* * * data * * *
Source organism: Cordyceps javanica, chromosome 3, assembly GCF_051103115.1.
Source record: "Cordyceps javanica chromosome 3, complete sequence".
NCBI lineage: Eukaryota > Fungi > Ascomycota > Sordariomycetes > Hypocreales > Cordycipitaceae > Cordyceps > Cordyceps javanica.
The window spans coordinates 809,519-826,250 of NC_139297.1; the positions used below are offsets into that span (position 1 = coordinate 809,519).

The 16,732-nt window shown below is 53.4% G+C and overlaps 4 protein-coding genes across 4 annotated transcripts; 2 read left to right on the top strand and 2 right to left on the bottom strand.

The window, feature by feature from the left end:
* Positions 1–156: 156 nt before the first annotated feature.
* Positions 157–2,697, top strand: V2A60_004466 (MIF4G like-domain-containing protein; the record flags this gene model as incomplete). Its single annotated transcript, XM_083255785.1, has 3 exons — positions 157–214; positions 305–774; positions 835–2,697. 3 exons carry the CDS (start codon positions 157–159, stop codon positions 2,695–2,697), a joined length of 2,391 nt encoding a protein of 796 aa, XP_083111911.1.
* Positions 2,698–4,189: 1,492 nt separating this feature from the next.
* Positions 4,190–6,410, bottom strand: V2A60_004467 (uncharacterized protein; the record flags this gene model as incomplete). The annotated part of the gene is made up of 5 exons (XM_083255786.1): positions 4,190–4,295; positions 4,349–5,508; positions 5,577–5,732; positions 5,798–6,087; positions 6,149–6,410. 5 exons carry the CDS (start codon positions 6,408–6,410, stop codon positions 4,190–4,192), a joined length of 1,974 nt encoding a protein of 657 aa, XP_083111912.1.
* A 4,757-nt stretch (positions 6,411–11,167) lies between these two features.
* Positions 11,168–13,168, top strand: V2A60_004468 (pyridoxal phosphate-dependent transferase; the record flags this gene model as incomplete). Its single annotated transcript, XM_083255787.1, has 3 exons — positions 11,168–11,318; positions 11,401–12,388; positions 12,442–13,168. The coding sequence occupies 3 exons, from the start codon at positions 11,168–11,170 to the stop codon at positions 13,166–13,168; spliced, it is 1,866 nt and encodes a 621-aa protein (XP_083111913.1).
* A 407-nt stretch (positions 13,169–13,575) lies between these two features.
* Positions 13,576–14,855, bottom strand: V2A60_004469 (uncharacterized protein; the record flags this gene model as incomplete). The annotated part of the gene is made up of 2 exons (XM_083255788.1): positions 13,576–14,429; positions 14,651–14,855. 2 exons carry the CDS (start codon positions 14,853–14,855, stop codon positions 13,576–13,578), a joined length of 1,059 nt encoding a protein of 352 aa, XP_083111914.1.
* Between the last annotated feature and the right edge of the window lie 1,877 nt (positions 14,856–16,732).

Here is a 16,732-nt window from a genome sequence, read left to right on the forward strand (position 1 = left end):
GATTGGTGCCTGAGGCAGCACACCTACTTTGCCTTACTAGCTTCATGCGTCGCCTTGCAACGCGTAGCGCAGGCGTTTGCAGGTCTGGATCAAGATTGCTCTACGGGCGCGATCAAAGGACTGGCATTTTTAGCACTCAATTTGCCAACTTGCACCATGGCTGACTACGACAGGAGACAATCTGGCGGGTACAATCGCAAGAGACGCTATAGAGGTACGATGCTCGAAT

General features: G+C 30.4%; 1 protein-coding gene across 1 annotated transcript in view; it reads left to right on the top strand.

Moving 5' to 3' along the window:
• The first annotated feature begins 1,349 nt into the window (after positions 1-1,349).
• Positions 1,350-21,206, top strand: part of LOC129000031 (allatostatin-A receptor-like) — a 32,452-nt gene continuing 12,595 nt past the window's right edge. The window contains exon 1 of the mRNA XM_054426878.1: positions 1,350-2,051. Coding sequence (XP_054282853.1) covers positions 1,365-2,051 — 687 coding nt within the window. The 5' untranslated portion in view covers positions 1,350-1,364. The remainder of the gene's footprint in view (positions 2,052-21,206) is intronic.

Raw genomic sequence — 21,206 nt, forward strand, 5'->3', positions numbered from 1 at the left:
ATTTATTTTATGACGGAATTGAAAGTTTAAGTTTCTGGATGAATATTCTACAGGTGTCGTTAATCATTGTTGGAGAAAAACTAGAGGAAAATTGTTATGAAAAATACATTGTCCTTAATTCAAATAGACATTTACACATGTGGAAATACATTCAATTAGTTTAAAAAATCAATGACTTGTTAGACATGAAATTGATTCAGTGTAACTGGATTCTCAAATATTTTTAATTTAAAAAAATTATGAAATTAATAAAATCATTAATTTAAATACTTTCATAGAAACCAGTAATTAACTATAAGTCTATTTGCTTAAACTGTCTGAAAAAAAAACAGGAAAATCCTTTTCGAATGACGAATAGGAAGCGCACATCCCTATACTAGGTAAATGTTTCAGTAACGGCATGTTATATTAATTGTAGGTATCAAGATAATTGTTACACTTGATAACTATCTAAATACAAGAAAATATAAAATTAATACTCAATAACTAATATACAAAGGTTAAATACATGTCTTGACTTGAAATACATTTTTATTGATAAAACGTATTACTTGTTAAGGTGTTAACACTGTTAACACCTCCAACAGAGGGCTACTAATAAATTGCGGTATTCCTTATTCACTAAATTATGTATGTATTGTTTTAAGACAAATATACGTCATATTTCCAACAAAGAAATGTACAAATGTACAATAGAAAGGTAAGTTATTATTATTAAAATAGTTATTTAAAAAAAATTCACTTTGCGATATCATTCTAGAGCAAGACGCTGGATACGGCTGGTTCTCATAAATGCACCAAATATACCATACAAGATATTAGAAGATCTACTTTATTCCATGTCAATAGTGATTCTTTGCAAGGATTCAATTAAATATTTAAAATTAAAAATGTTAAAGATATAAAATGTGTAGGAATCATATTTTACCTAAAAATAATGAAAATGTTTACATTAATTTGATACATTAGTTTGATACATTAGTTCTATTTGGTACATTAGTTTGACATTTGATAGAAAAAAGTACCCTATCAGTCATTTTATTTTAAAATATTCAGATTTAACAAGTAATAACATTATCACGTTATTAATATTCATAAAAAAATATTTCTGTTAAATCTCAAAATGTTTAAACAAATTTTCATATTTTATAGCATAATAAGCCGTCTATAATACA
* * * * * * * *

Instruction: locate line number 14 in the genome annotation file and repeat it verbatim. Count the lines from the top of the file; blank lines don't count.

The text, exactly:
* Positions 13,576–14,855, bottom strand: V2A60_004469 (uncharacterized protein; the record flags this gene model as incomplete). The annotated part of the gene is made up of 2 exons (XM_083255788.1): positions 13,576–14,429; positions 14,651–14,855. 2 exons carry the CDS (start codon positions 14,853–14,855, stop codon positions 13,576–13,578), a joined length of 1,059 nt encoding a protein of 352 aa, XP_083111914.1.